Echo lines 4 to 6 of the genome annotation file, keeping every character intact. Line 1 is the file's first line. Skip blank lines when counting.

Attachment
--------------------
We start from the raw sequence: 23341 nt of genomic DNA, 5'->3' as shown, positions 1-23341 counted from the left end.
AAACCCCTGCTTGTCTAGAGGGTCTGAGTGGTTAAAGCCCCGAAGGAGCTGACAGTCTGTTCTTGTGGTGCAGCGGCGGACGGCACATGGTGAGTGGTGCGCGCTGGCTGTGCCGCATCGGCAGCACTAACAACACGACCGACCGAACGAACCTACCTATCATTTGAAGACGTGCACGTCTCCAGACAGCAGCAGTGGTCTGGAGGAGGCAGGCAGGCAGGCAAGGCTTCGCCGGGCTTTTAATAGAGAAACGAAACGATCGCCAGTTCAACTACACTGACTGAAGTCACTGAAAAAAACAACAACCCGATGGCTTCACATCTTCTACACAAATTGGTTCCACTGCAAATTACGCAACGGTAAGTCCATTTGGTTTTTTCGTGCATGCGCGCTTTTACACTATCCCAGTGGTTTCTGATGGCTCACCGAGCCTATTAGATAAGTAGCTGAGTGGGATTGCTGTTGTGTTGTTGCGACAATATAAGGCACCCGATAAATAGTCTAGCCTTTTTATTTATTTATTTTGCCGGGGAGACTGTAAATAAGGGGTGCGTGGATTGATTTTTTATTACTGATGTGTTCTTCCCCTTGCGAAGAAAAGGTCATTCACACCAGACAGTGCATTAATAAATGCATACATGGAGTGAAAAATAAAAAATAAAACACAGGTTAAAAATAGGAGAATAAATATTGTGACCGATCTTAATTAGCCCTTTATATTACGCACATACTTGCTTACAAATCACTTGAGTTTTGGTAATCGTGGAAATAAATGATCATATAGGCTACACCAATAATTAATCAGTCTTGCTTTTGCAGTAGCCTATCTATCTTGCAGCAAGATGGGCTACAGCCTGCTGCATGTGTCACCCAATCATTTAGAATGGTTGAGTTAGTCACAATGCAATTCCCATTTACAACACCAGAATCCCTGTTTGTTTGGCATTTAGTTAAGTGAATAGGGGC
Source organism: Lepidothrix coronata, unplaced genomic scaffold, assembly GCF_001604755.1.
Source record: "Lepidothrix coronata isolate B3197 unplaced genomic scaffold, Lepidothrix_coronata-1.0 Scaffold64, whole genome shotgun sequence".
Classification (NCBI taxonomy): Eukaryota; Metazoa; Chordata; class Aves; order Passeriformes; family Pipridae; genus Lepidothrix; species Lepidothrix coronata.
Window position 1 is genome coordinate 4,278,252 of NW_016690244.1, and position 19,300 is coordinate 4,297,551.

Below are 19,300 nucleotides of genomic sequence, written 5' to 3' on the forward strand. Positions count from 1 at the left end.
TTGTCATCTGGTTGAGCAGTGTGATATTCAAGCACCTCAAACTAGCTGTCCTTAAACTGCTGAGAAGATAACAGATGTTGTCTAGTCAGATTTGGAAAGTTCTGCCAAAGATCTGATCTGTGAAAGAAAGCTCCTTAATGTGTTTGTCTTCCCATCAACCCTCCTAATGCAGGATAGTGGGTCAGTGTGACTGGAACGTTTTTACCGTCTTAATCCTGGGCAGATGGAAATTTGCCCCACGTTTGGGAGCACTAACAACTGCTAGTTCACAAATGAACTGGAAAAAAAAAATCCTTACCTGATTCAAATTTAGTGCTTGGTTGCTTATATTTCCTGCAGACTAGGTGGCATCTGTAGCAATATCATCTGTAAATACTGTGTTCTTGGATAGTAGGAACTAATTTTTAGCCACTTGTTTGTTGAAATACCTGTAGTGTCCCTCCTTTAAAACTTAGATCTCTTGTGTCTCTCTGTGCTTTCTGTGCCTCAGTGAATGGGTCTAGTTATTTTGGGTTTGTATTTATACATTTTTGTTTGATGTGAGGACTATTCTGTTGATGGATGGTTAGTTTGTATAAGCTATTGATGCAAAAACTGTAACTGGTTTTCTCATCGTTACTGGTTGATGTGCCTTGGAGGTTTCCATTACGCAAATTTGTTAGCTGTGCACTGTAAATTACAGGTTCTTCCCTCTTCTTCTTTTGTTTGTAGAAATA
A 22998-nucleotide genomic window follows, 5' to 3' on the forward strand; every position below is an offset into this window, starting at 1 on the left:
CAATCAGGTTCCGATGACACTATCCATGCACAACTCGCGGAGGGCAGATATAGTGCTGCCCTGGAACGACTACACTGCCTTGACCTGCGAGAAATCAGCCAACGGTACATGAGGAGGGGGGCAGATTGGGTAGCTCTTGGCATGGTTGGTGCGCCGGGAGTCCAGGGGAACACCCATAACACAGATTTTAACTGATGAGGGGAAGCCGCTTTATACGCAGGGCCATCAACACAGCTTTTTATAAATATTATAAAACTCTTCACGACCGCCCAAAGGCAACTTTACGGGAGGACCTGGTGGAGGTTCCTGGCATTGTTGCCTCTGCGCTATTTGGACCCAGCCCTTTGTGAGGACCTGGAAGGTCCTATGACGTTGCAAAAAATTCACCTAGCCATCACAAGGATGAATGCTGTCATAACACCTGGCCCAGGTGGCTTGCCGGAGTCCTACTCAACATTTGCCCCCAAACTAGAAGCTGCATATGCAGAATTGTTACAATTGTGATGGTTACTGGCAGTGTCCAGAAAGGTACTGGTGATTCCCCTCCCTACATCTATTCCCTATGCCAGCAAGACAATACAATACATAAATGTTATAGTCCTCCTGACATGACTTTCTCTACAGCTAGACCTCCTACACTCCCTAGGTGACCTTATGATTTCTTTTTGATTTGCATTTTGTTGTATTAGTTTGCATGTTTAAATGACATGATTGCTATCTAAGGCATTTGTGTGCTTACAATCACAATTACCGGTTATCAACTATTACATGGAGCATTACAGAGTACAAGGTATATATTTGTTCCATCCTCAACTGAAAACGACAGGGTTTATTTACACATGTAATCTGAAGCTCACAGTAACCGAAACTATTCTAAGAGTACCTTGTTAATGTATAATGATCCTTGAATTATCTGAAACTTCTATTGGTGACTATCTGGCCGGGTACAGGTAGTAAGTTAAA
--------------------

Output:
Source record: "Lepidothrix coronata isolate B3197 unplaced genomic scaffold, Lepidothrix_coronata-1.0 Scaffold64, whole genome shotgun sequence".
Classification (NCBI taxonomy): Eukaryota; Metazoa; Chordata; class Aves; order Passeriformes; family Pipridae; genus Lepidothrix; species Lepidothrix coronata.
Window position 1 is genome coordinate 4,278,252 of NW_016690244.1, and position 19,300 is coordinate 4,297,551.